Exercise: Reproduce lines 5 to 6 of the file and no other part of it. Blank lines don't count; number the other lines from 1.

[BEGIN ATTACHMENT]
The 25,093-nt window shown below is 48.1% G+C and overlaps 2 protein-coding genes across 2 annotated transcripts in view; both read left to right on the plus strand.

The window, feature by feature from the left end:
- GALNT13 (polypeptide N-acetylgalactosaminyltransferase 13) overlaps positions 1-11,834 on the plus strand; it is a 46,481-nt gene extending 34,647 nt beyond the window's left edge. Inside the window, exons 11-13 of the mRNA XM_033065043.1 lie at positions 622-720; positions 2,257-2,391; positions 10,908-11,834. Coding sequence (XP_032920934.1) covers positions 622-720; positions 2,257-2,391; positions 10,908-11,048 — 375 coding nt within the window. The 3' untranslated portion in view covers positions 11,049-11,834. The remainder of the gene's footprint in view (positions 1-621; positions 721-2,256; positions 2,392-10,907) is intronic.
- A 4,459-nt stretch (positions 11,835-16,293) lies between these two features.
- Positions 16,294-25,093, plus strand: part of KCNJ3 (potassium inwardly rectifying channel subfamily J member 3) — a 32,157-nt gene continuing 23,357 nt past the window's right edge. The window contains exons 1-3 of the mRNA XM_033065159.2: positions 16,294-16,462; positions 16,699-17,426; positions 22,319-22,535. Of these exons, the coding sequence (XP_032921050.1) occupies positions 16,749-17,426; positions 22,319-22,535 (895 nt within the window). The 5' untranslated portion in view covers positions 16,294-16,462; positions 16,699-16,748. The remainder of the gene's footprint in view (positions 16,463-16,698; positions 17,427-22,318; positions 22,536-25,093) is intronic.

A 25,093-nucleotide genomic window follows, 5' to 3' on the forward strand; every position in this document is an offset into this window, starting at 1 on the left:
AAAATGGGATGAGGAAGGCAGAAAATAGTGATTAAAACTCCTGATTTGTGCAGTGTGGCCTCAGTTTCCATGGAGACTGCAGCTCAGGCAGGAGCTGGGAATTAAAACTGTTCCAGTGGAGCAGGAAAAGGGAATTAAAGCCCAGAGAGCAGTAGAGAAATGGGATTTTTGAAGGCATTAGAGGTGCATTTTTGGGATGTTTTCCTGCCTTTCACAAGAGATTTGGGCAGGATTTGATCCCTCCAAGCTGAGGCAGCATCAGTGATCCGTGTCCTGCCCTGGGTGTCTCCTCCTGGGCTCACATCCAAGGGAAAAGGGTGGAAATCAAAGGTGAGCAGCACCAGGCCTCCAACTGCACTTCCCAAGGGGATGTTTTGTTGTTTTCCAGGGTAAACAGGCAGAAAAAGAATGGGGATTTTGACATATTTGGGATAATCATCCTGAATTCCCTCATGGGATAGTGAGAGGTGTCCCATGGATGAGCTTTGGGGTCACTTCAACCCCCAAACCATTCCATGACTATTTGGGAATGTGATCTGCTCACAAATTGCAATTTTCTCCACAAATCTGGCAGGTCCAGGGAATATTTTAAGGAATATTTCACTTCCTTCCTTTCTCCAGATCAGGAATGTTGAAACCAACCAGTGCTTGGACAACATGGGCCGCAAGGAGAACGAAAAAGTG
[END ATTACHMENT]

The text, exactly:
- Positions 16,294-25,093, plus strand: part of KCNJ3 (potassium inwardly rectifying channel subfamily J member 3) — a 32,157-nt gene continuing 23,357 nt past the window's right edge. The window contains exons 1-3 of the mRNA XM_033065159.2: positions 16,294-16,462; positions 16,699-17,426; positions 22,319-22,535. Of these exons, the coding sequence (XP_032921050.1) occupies positions 16,749-17,426; positions 22,319-22,535 (895 nt within the window). The 5' untranslated portion in view covers positions 16,294-16,462; positions 16,699-16,748. The remainder of the gene's footprint in view (positions 16,463-16,698; positions 17,427-22,318; positions 22,536-25,093) is intronic.

A 25,093-nucleotide genomic window follows, 5' to 3' on the forward strand; every position in this document is an offset into this window, starting at 1 on the left: